Throughout her early weeks as press secretary, Psaki became known for the frequency with which claimed not to know the answers to reporters’ questions and, consequently, told them that she would have to “circle back” to the substance of their questions at a later time.

At a January 25, 2021 press conference, President Biden — who on February 1, 2020 had characterized President Trump’s COVID-related travel restrictions against China as evidence of Trump’s “hysterical xenophobia” — reinstated COVID travel restrictions (which Trump had recently lifted) on non-U.S. citizens who had recently been in Brazil, Ireland, the United Kingdom, much of Europe, and South Africa. After Biden’s announcement, Fox News White House correspondent Peter Doocy asked Psaki: “When President Trump was imposing travel restrictions in March [sic] specifically on China, then-candidate Biden called it ‘xenophobic’ and ‘fear-mongering.’ So now President Biden is putting travel restrictions on people coming in from other countries. What words would you use to describe that?” Psaki replied:

“I don’t think that’s quite a fair articulation. The president has been clear that he felt the ‘Muslim ban’ was xenophobic. He overturned the ‘Muslim ban.’ He also, though, has supported — and he himself, even before, or we did, I should say, even before he was inaugurated, steps, travel restrictions, in order to keep the American people safe to ensure that we are getting the pandemic under control. That’s been part of his policy. But he was critical of the former president for having a policy that was not more comprehensive than travel restrictions. And he conveyed at the time, and more recently, the importance of having a multifaceted approach … not just travel restrictions.”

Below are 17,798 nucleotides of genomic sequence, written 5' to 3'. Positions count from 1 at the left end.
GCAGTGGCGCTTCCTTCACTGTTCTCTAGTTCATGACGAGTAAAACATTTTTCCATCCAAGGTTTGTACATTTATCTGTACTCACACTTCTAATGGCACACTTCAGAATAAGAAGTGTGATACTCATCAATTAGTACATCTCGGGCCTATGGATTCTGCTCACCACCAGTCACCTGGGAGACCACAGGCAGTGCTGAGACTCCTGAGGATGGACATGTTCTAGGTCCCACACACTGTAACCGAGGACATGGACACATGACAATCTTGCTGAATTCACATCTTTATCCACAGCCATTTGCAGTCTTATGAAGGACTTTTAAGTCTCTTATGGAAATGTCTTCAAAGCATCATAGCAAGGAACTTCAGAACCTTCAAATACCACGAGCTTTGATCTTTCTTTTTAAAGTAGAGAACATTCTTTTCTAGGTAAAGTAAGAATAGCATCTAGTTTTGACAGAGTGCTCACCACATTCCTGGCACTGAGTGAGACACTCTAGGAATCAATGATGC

At that same January 25 press conference, Psaki, as she had done in previous briefings, went maskless while fielding questions from reporters — despite the Biden administration’s “100 Days Masking Challenge” that asked people to wear face masks for 100 days to help reduce the spread of COVID-19, coupled with a Biden executive order requiring masks and social distancing in all federal buildings by all federal employees and contractors.

During a February 2, 2021 press conference, Psaki mocked the newest branch of the American military, known as Space Force, which had been initiated in December 2019 by President Trump. A reporter asked her: “Has the president [Biden] made a decision on keeping, or keeping the scope of, Space Force?” Making it clear that neither she nor the Biden administration viewed the matter as an important one, a smiling Psaki replied with a look of surprise and amusement: “Wow, Space Force! It’s the plane of today!” She then continued: “It is an interesting question. I’m happy to check with our Space Force point of contact, I’m not sure who that is, I will find out, to see if we have any update on that.” (Click here for video.)

On February 10, 2021, a reporter asked Psaki to characterize President Biden’s view of the recent decision by Mark Cuban, the billionaire owner of the NBA’s Dallas Mavericks, to dispense with the playing of the pre-game national anthem at his team’s home games — a move that was made in the same spirit that had led many NBA players to kneel during the anthem as a gesture of protest against racism and police brutality. Psaki replied:

“I know he’s [Biden is] incredibly proud to be an American and has great respect for the anthem and all that it represents, especially for our men and women serving in uniform around the world. He’d also say that, of course, that part of pride in our country means recognizing moments where we as a country haven’t lived up to our highest ideals, which is often and at times what people are speaking to when they take action at sporting events. And it means respecting the right people granted to them in the Constitution to peacefully protest. That’s why he ran for president in the first place, and that’s what he’s focused on doing every day.”

On February 17, 2021, a reporter asked Psaki whether President Biden would sign legislation authorizing reparations for slavery “if it came to his desk.” Psaki replied: